Frank Dittenhafer, President of Murphy & Dittenhafer Architects, was recently appointed to the statewide advocacy organization’s board of directors.

M&D_Architects_Logo_Cropped_300dpi_SCREEN (1).png

Frank Dittenhafer sees a lot of similarities between the way his architectural firm operates and the mission of the 10,000 Friends of Pennsylvania organization.

The group, which calls itself “the leading advocate statewide for creating great places to live and work,” recently added long-time supporter Dittenhafer to its board of directors.

“The 10,000 Friends philosophy fits perfectly with what M&D has always believed in and advocated — smart growth, vibrant communities, re-use of land and buildings,” says Dittenhafer, President of Murphy & Dittenhafer Architects.

Like designing and constructing a facility that serves its purpose and its community well, the updated long-term vision for 10,000 Friends of Pennsylvania is built on a strategic plan.

Like us on Facebook!

“At a recent strategic planning session, we distilled what we’re all about to one phrase: We help make Pennsylvania communities healthy, resilient, and vibrant,” Dittenhafer says.

M&D aligns its approach to design of the environment the same way, he says, making communities more sustainable through its clients — whether they are educational institutions, businesses, or government entities.

M&D works at this one building project at a time, while 10,000 Friends does it one community at a time.

Involving more than architecture

Dittenhafer served as an awards presenter at 10,000 Friends annual Commonwealth Awards program last December in Bethlehem, where several Lehigh Valley projects were noted.

“The array of efforts is impressive,” Dittenhafer says. “These aren’t architectural design awards; they are all kinds of initiatives.”

The Bethlehem awards include business development at the Bethlehem Commerce Center, housing in town and at Lehigh University, a new middle school design, PennDOT’s work rehabbing Route 412, and a greenway including a skate park.

“These projects as a whole connect the dots, similar to what M&D does. They connect the immediate design and development dots to the long-term sustainable growth dots,” Dittenhafer says. “These initiatives reposition and rebrand buildings, institutions, and communities.”

From Bethlehem to York to Lancaster

The 2017 Commonwealth Awards ceremony was in York, and Dittenhafer, who calls the White Rose City home, sees the ties that bind these two Keystone State cities and others together, both past and present.

“Each city is different, but they have common issues,” Dittenhafer says. “As with York, Bethlehem is working with existing building stock and complementary new construction, involving the private sector, local institutions, and government. All these avenues coming together contribute to a healthy, vibrant, resilient downtown.”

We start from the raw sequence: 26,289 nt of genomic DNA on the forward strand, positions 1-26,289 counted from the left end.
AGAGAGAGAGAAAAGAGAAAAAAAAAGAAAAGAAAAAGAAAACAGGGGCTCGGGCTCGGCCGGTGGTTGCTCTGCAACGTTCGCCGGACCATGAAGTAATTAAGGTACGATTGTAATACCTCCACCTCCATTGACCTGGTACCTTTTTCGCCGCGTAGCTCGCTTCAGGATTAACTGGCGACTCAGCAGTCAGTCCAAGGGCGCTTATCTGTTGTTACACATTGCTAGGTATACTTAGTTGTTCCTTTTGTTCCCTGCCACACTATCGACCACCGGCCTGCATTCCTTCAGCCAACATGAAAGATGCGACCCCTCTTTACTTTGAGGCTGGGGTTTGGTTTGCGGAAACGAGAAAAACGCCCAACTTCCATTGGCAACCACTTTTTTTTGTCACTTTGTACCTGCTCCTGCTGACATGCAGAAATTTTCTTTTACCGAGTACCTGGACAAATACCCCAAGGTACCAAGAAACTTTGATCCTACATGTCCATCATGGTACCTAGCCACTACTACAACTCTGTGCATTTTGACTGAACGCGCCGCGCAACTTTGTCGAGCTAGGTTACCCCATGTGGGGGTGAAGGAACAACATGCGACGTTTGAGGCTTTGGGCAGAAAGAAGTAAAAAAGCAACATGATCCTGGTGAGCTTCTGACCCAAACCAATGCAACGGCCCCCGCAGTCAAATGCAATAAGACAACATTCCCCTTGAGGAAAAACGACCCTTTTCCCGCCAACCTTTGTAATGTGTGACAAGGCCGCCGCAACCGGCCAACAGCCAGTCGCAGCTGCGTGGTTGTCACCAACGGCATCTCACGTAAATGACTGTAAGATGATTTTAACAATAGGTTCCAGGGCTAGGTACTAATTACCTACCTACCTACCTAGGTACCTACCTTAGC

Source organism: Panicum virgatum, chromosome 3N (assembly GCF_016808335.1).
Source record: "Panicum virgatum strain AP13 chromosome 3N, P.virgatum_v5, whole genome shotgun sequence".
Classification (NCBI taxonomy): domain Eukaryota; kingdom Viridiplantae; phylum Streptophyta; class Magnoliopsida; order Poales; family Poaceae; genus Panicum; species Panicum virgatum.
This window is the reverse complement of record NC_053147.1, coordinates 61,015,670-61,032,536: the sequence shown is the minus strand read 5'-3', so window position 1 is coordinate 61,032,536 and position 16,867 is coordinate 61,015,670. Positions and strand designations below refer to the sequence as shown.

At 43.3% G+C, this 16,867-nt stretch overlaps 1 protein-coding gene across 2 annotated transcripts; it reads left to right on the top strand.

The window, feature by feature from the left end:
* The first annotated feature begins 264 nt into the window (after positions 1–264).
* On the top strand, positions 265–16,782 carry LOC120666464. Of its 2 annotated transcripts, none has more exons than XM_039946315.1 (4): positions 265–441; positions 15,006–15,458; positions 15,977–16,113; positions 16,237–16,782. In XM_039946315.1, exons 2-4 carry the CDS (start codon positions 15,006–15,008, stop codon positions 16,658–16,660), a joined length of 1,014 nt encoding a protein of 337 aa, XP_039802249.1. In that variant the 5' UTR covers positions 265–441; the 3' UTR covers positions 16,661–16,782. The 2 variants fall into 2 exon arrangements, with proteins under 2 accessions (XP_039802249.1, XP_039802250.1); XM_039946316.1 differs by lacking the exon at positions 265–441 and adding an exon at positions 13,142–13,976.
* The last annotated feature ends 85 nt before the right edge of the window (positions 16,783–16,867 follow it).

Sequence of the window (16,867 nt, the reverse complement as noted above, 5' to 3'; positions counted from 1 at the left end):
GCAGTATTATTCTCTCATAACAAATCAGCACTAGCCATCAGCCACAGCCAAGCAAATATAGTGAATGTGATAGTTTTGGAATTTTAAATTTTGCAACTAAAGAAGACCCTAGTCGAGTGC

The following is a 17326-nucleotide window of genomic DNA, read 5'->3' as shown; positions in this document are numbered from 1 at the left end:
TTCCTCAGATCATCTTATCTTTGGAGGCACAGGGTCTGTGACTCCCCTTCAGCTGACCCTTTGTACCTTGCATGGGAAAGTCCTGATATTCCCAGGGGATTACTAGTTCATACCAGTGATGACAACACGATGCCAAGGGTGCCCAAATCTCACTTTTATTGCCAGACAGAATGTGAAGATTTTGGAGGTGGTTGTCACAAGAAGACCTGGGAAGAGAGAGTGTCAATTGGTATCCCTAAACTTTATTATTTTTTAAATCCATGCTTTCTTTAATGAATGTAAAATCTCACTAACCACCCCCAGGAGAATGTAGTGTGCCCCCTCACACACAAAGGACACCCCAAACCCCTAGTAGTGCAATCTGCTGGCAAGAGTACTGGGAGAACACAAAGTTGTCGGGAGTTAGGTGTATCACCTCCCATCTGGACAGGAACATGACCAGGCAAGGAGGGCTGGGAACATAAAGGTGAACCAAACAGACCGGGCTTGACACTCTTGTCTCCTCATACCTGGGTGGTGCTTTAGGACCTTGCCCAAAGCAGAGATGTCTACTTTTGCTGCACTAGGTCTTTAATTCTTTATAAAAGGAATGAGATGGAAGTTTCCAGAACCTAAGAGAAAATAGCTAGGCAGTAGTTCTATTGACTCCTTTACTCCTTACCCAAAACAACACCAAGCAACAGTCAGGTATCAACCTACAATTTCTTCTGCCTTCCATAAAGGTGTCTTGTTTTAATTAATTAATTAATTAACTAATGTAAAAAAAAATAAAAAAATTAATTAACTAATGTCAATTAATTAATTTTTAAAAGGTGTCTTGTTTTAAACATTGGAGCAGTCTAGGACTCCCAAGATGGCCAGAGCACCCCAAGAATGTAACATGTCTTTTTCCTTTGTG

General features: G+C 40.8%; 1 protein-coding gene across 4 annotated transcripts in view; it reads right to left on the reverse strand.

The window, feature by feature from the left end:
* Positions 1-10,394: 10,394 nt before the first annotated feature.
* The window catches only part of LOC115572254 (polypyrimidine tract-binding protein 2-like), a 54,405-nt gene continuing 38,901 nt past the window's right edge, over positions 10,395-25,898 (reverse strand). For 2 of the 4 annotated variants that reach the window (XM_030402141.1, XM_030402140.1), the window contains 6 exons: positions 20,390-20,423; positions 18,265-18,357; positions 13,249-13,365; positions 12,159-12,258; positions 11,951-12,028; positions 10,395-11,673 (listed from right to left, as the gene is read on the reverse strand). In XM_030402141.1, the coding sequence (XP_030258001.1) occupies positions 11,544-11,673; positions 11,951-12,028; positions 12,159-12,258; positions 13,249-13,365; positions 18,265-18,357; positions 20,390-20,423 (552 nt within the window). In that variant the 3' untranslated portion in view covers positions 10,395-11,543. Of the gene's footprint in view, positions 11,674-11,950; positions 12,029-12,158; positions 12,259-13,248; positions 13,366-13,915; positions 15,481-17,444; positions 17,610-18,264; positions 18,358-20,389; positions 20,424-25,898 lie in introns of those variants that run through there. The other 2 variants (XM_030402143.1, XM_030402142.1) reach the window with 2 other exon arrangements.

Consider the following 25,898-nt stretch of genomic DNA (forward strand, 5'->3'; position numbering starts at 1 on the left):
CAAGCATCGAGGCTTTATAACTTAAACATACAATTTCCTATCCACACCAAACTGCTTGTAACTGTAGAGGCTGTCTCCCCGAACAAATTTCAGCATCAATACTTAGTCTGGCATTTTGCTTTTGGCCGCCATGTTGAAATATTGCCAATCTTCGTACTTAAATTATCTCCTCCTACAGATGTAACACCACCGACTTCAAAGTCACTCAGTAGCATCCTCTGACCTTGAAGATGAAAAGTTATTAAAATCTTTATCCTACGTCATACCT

Dittenhafer notes that M&D designs have revitalized York’s Central Market and added to the downtown’s renewed energy through creating now sought-after loft apartments such as the CODO projects, George Street Lofts and REVI Flats - as well as repurposing numerous vacant buildings for a combination of residential and office/retail use.

In Lancaster, M&D worked on turning the old Stehli Silk Mill in Manheim Township, with a corner in Lancaster City, into a combo commercial and residential gem – in addition to the two Liberty Place residential mixed-use conversions and transformative vision plans for the Lancaster Stadium District and Lancaster’s Central Market.

Another brick in M&D’s corporate philosophy

Dittenhafer’s board membership and involvement with 10,000 Friends is another manifestation of M&D’s corporate commitment to smart growth.

“We feel a strong need to have voices in policy making initiatives statewide, connected to groups, often non-profit, communities, local and state government,” he says.

To this end, M&D contributes to and helps select annual recipients in the Central Pennsylvania Architects Foundation Fund Architecture Scholarship  program.

“We want to encourage students from this area to go into architecture and other programs and get involved in their communities, at the local and state levels, and make a difference through smart growth,” Dittenhafer says.

That same belief is applied to his own firm.

“Our company isn’t here to maximize every dollar of profit,” he says. “We have a business philosophy that’s about engagement in the communities where we do business - for the greater good, endorsing sustainable choices, and promoting smart growth decisions.”


Comment